Incidentally, Tony Dungy embraces this same principle.
Overlearning is when an individual learns the fundamentals so thoroughly that he/she can perform them without thinking.
For instance, I don’t have to think about how to brush my teeth… because I have learned so well. What that means is that I can do a wonderful job of brushing my teeth while also thinking about something else.
Shula and Dungy both focused on teaching their teams the basics so well that when it came time to perform them they could do it without thinking twice about it. This leaves room for dealing with the unexpected obstacles and opportunities that come along.
Shula says, “Because I know that perfection only happens when the mechanics are automatic, I insist on overlearning.”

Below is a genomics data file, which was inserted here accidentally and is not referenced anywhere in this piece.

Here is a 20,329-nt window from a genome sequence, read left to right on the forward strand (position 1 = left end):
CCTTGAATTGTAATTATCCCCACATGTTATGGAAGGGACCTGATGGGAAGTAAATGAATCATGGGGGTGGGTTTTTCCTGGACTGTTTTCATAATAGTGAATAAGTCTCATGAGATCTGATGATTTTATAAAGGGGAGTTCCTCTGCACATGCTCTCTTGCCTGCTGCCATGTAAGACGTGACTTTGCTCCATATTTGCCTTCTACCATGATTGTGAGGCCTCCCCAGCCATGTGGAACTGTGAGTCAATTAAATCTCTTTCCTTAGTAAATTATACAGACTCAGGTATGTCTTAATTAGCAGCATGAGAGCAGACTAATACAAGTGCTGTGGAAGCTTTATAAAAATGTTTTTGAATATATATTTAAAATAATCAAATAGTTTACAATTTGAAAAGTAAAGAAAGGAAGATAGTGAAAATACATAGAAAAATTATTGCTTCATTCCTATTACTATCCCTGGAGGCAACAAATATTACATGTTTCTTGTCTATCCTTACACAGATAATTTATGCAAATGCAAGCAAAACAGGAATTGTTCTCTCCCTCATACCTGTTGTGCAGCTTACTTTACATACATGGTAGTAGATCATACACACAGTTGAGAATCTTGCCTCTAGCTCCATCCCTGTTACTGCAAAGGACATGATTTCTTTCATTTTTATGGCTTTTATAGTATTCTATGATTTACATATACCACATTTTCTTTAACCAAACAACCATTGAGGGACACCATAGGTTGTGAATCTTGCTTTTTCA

So how does the process of overlearning take place?
Here’s Don Shula:
“You play at the level of your practice. The best way is to practice hard all the time. I am convinced that coaches and players both must know that the overlearning system works. That means they must understand all four components of it:
- Limit the number of goals.
- Make people master their assignments.
- Reduce players practice errors.
- Strive for continuous improvement.
Essentially it comes down to this… pick a few things and practice them until you can do them with no thought. Then practice some more.
In time you’ll be able to do the basics plus more… just like brushing your teeth and contemplating a big decision you’ve got to make later in the day!